One of the many things we take pride in here at Snowboard is the constant evolution of the aesthetic of our product photography. We set the bar high and don’t stop until we’re satisfied. That said, over the course of a month last summer, with lots of hands-on help from Mark Clavin, I shot all of the hardgoods, outerwear, and accessories featured in this issue in the studio. Now, we’re excited to unveil our freshest look yet, focused on this year’s gear.
For this issue, because sometimes we like to make things more complicated than they need to be, we decided to take a bit of a different approach to a big chunk of the following pages by photographing our Platinum Picks on film. Why, you may ask? Well, there are a few reasons. First, permanence. In a world of immediate consumption, we believe in the value of printed material. You can hold it and interact with it, and it stares at you right back in the face. It isn’t easily misplaced, as opposed to that Instagram story you were watching on an account that you now can’t recall. Print always lives on.
The same can be said for the pieces of photographic film on which these products have been immortalized. Aside from the obvious resulting images, a whole lot of preparation needed to happen before even loading film into the camera. First, there were months of brainstorming with the crew, developing concepts for each feature in the magazine. From there, each scene was handcrafted with extremely careful product styling and placement. This can be a study in creating order in chaos, as seen in the careful arrangements in Gear Up: Splitboard Supplies.
Gear Up: Staples was created by photographing each page’s gear arrangement, clipping out each product, then turning that clipping into a vector-based path, which was then cut out on a 40-watt laser. ( Yeah, we’ve got a laser. )The resulting cut-out was then placed miniature- scale onto the food backgrounds, and we went macro mode with the camera. The laser cut-outs created a realistic drop shadow of the product across the background, and the original product image was carefully laid over the cut-out for the final image. The resulting photographs show an interesting, skewed scale, with emphasis on the staple foods (enlarged to show texture, of course).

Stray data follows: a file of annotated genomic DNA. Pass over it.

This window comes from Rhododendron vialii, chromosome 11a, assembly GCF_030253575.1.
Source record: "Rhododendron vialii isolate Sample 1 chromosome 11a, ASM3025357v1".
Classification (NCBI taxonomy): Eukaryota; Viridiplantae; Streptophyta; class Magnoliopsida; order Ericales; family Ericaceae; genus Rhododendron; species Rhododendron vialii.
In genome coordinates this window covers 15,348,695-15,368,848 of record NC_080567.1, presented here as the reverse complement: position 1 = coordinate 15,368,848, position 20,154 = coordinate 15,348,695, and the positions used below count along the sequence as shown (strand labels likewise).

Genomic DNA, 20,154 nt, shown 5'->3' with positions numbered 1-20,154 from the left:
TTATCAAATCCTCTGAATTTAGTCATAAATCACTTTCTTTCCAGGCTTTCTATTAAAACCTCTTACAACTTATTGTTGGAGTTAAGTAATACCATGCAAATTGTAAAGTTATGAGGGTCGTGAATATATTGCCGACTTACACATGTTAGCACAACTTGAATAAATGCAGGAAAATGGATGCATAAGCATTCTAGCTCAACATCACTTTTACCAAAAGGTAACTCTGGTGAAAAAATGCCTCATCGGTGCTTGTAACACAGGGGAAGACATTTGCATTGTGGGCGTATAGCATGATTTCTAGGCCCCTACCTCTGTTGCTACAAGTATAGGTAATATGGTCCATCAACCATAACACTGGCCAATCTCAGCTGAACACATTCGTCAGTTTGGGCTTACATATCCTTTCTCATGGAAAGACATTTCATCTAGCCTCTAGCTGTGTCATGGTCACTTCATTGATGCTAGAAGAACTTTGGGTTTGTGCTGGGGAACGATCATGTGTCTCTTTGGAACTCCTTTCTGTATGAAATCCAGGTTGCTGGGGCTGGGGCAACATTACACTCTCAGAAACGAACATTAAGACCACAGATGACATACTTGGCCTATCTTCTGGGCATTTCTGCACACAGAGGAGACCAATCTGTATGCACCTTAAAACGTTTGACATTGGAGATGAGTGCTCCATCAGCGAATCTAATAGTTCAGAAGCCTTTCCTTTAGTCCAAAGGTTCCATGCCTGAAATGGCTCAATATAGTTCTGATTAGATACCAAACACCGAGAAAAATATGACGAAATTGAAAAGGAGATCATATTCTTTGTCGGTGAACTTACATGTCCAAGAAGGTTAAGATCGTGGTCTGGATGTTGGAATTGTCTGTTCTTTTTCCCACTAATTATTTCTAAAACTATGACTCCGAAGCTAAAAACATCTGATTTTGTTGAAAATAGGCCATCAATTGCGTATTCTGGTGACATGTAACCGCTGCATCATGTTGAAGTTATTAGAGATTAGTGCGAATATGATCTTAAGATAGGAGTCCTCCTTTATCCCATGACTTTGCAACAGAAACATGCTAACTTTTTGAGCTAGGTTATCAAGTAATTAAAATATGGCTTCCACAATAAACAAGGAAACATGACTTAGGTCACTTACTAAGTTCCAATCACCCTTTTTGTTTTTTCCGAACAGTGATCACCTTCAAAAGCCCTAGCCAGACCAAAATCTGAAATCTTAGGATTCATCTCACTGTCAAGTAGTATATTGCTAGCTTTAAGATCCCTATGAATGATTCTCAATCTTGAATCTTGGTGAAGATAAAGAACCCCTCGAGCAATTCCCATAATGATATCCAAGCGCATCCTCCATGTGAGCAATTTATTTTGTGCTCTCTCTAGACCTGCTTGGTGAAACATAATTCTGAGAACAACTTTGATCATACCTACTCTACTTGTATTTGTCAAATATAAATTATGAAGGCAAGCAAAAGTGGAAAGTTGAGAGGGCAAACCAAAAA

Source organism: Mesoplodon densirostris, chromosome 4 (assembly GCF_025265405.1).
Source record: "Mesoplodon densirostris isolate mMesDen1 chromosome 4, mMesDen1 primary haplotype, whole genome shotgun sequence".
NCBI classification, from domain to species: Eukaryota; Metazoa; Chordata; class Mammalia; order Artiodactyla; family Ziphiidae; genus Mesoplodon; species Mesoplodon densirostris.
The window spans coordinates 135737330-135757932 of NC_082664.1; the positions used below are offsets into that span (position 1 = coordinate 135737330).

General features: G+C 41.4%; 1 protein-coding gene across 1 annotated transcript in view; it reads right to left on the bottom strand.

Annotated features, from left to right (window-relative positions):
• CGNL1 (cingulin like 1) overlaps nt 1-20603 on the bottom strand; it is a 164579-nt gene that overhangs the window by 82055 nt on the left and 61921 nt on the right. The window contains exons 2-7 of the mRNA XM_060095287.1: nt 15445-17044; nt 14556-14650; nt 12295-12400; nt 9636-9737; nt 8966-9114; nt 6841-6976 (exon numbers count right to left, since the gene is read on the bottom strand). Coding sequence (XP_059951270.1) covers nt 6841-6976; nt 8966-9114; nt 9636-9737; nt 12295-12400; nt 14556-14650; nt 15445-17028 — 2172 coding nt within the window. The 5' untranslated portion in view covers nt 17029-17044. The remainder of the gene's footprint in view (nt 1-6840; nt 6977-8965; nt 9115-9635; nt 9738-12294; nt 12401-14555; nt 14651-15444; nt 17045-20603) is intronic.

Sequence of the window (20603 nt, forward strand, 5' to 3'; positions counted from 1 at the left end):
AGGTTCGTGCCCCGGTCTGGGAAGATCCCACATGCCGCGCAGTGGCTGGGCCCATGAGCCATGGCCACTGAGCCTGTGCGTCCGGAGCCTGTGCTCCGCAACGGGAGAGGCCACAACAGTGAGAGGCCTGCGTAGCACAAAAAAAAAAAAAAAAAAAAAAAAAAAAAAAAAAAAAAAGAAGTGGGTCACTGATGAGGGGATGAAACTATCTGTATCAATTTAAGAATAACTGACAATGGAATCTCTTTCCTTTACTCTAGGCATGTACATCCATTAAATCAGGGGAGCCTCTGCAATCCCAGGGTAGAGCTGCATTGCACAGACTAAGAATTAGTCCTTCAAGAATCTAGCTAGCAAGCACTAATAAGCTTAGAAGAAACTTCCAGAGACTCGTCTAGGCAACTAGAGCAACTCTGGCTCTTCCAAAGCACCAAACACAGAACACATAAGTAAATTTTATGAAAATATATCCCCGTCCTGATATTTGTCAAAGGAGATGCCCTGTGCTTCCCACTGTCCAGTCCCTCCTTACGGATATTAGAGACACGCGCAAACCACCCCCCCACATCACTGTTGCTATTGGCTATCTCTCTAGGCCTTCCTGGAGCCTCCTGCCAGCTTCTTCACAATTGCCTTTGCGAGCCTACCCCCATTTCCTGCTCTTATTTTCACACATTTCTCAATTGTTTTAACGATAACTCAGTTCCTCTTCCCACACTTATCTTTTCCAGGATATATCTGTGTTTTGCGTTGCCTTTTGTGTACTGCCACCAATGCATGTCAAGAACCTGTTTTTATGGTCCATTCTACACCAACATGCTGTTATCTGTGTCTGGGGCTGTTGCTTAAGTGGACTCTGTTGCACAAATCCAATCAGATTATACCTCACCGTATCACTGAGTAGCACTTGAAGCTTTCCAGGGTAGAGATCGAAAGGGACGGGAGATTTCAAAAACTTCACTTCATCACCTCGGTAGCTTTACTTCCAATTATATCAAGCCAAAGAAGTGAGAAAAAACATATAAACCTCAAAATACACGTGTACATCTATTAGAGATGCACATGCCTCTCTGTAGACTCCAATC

We went full arts and crafts with Platinum Picks: Shapes, carefully tracing around each snowboard on 4×8-foot sheets of cardboard I’ve been hanging onto for just the right situation. Once each shape was traced, the pressure was on, painstakingly cutting along the line with a razor blade. The exact cut-out of each board then became a giant mask, which we positioned the corresponding product just behind, then blasted it with a heavy dose of cool-temperature backlighting. Once the lights were set up for OCD-level exposure calculations, the camera was moved into position with pinpoint composition. Finally, the film was hand- developed and meticulously cared for. Each piece was then drum scanned in preparation for exacting art direction and our high-quality printing. This process was the perfect pairing for our Platinum Pick award winners, which represent the best gear out there—products that engineers have poured countless hours into and pros have put to the test the world over.
So, get in there, and feel the grain, experience the textures and the subtle imperfections that give the perfect marriage of film and paper its awesomely unique, lasting character.
This originally appeared in the fall 2022 issue of Snowboard Magazine. Order a copy of issue 19.1 soon!
Recipe: Snowboard Magazine Volume 19 Issue 1
Grease one oversized issue and prepare:
– twenty eight snowboards
– five splitboards
– seven bindings
– three helmets, each paired with goggles,
– six sets of outerwear
Open ingredients, and set aside at room temperature.
– five 4×8 sheets of repurposed cardboard,
– one 40-watt laser,
– two bags of dried pinto beans,
– two bags of unground coffee beans,
– one container of oatmeal
Load three cameras (Hasselblad X1, Pentax 67, and Chamonix 045n-2) with:
– two boxes of Kodak Ektar 100 4×5 film,
– twelve rolls of Kodak Portra 160 medium format film
Marinate products with:
– three Profoto packs
– five Profoto heads
– various light modifiers, to taste
Brine film with:
One liter of CineStill Cs41 developer for 3.5 minutes or until golden orange.
Add a can or two of Breckenridge Brewery’s Mountain Beach to taste.
Work ingredients until well done.
One drum scanner, powered by 1998 Power Macintosh G3 computer at Five Thousand DPI
Leftovers keep for months, and are best savored with friends.